In Wales, from 29 September 2020 until 30 September 2021, regulations say that in most cases a landlord must give you six months' notice.

In England, new regulations say the following notice is needed if your landlord wants to end your tenancy because you owe rent.

  • From 1 June 2021 to 31 July 2021, in most cases where there is less than four months of rent arrears, a landlord must give you four months' notice.
  • From 1 August 2021 to 30 September 2021, in most cases where there is less than four months of rent arrears, a landlord must give you two months' notice.
  • From 1 June 2021 to 30 September 2021, if you owe four months or more of rent arrears, in most cases your landlord only needs to give you four weeks’ notice.

In England, from 1 June 2021, if your landlord uses the section 21 process only, you must be given four months’ notice.

The section 21 process can only be used for assured shorthold tenancies. Your landlord does not need to give a reason, such as rent arrears, for asking for the property back. However, your landlord must follow certain rules. Also, they will need a court order and to use court bailiffs to evict you. Check your paperwork. It will tell you the reason that the landlord has used to ask for the property back.

Court action

From 27 March 2020 until 20 September 2020 the court service suspended (stayed) most possession action because of coronavirus. This temporary stay has now ended. This does not mean that your landlord will begin court action.

If you cannot afford to pay your rent or already have arrears, contact your landlord as soon as possible to discuss your situation.

If your landlord starts new possession action or asks the court to re-start a claim that was previously suspended because of coronavirus, there are extra rules that they need to follow. For more information, see our Rent arrears fact sheet.

If you have received possession claim forms, are being threatened with court action (including eviction) or need extra support, contact:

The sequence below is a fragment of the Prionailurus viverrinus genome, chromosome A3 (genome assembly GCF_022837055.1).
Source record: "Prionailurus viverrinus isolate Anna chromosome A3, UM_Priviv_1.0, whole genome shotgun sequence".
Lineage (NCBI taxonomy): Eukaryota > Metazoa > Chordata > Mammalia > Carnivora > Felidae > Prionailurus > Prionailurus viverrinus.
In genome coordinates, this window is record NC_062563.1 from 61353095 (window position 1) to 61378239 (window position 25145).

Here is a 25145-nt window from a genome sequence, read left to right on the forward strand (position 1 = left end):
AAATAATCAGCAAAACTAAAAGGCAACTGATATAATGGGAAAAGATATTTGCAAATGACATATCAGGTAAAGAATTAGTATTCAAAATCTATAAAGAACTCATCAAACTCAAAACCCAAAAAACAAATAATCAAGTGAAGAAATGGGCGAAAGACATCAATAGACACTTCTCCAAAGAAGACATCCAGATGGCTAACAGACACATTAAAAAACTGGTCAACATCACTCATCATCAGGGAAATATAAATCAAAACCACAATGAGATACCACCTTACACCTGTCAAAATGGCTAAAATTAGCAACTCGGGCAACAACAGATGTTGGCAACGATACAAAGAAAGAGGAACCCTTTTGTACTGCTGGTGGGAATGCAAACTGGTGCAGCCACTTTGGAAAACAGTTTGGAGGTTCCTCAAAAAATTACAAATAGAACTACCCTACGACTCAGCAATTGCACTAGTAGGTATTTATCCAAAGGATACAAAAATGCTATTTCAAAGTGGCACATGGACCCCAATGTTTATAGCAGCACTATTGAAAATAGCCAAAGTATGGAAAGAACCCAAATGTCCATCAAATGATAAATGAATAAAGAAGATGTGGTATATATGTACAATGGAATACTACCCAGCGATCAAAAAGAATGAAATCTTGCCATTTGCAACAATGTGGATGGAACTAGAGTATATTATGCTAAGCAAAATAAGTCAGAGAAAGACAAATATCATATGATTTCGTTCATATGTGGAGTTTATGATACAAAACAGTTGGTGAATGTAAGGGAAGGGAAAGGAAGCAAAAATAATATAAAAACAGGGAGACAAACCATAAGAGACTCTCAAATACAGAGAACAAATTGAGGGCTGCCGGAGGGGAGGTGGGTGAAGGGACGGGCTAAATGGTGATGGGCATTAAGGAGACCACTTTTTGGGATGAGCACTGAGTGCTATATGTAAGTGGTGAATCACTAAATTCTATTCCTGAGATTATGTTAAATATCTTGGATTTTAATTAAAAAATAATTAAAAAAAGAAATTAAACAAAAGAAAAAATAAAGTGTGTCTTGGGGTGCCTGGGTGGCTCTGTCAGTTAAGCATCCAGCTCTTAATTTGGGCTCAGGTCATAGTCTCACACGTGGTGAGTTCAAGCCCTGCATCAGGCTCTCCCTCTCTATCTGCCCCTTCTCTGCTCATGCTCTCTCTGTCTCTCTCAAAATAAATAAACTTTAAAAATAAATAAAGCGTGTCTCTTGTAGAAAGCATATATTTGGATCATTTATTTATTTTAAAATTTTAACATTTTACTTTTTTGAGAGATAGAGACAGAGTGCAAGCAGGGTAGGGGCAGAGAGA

• Shelter on 0808 800 4444 if you live in England; or
  • Shelter Cymru on 0800 049 5495 if you live in Wales.

Information is also available on their websites.

Discretionary Housing Payment

If you claim Housing Benefit or Universal Credit with help towards housing costs, you may be able to claim a Discretionary Housing Payment. A Discretionary Housing Payment can give you extra money to pay towards your rent. You should be able to claim online, check with your local council

Tenant Saver Loan Scheme

The Tenant Saver Loan Scheme offers loans to certain private sector tenants in Wales to cover rent arrears that have built up since 1 March 2020.

However, the Welsh Government has said that it is introducing the Tenancy Hardship Grant to replace the Tenant Saver Loan Scheme. If you have already received a loan through the Tenant Saver Loan Scheme, your loan will be converted to a grant. You should be contacted later in July 2021 when the new grant scheme starts.

For more information, see the Tenancy Hardship Grant section.

Tenancy Hardship Grant

You may be able to get help from the grant if you:

  • are living in private rented accommodation in Wales;
  • have fallen behind with your rent by more than eight weeks between 1 March 2020 and 30 June 2021 because of coronavirus reasons; and
  • were not receiving housing-related benefits when you built up your rent arrears.

To apply for the grant, contact your local authority. If your application is successful, the local authority will pay the grant to your landlord on your behalf.

For more information, see GOV.Wales.